Chris Christie got famous in America in 2010 after a series of viral confrontations with the teachers unions in his state. The battles helped turn the New Jersey governor into a conservative star, prompting chatter about a possible Republican campaign for president down the road.
Five years later, though, Christie is turning to his longtime political adversaries for help in addressing New Jersey’s budget woes, as the Republican seeks to fix budget problems at home as he gears up for a 2016 campaign across the country.
Christie plans to discuss the state’s cash-strapped budget in a Tuesday speech to the legislature. Ahead of his speech, aides say the governor has reached out to the state’s largest teachers union, the New Jersey Education Association, for help.
Christie has offered the NJEA “partnership” in working toward a solution to the state’s monetary problems, his office said ahead of the speech, and the teachers union has accepted his offer to work together.
Christie, in his speech at the state House assembly chambers, will lay out a roadmap for budget reform that the NJEA is willing to work with him on, according to aides.
“I know we can get this done,” Christie will say in his speech, according to excerpts. “We have proven time and again that even when we look like we’re not going to make it work and that politics and partisan interests have won, we flip the script. We do it differently. We get it done.”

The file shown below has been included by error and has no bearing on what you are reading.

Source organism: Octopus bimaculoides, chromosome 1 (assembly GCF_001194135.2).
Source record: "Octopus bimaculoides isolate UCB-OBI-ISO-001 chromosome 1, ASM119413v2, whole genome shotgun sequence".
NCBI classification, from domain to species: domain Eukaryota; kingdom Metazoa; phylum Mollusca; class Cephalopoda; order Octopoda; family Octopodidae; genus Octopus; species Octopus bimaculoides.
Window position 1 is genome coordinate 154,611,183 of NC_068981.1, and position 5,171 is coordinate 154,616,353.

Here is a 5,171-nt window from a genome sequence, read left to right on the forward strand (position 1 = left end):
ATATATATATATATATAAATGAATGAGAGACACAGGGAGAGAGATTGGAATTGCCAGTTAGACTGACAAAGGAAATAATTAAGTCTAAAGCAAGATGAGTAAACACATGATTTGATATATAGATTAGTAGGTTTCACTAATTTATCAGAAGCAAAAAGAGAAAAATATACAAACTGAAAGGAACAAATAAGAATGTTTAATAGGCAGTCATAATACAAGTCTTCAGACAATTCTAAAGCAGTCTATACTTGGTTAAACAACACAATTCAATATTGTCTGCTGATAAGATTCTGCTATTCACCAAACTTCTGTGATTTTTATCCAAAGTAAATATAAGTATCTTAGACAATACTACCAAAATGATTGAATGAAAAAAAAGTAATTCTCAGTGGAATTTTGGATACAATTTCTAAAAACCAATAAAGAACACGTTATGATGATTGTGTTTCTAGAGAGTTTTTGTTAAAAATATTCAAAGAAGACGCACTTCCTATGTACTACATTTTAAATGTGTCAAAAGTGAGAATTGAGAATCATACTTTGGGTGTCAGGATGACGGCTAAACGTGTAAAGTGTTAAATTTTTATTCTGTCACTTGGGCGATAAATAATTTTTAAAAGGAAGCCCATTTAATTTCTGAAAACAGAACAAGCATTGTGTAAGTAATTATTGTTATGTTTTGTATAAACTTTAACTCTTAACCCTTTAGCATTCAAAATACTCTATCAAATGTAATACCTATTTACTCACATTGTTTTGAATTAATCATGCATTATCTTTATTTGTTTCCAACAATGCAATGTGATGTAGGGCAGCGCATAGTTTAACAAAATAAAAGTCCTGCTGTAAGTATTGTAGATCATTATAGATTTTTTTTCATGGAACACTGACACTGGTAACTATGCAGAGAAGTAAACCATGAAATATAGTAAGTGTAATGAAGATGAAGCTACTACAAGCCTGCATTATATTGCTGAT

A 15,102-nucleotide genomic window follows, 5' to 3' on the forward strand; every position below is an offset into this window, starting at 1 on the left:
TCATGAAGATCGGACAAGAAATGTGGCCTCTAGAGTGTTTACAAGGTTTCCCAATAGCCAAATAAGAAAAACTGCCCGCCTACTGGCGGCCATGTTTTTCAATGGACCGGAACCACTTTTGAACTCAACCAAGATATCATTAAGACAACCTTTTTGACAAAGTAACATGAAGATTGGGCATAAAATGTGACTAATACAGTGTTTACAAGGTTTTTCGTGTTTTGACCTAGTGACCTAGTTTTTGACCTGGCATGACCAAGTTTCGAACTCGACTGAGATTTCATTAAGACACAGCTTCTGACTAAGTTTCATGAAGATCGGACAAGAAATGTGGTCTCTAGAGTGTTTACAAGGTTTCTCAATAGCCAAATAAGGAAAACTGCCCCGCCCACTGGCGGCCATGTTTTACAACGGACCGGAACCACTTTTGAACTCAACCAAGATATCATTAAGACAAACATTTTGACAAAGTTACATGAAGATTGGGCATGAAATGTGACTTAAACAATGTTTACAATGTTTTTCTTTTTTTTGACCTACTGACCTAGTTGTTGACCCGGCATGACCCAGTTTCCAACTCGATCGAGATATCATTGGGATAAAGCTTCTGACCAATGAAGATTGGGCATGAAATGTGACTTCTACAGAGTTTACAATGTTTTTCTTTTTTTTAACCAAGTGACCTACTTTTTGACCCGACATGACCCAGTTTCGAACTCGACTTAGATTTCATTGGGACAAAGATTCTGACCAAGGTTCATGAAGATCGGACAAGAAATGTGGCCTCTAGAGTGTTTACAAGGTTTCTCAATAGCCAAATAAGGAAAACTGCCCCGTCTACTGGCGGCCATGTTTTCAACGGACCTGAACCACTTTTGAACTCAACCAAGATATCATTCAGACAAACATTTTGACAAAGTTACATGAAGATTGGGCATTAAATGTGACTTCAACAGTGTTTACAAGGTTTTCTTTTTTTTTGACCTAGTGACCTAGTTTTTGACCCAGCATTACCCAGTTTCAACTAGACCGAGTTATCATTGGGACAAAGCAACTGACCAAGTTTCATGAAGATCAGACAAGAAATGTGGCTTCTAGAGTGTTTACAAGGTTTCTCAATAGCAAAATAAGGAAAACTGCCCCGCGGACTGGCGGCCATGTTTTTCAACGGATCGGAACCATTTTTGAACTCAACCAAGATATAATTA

In his speech, Christie is expected to outline the scope of the state’s budget problems. He will also discuss plans to pay $1.3 billion into the state’s public sector pension. (Things could be further complicated, though, by the fact that a state judge knocked down Christie’s cuts this year to the system on Monday afternoon).
Christie will argue Tuesday that the pension and health benefits systems are too costly for taxpayers, and will lay out specific ideas for reform, according to aides.
“I did not come here just to identify the problem, shrug my shoulders and return to business as usual,” Christie is expected to say. “There are solutions and my work in this regard began months ago.”
Christie, who is preparing for a possible Republican presidential campaign in 2016, will argue against raising taxes as a solution.
“We cannot tax our way out of this problem,” Christie will say.
Though Christie’s mind may be on a future national campaign, starting Wednesday, the governor plans to participate in a series of town hall meetings across New Jersey on the budget.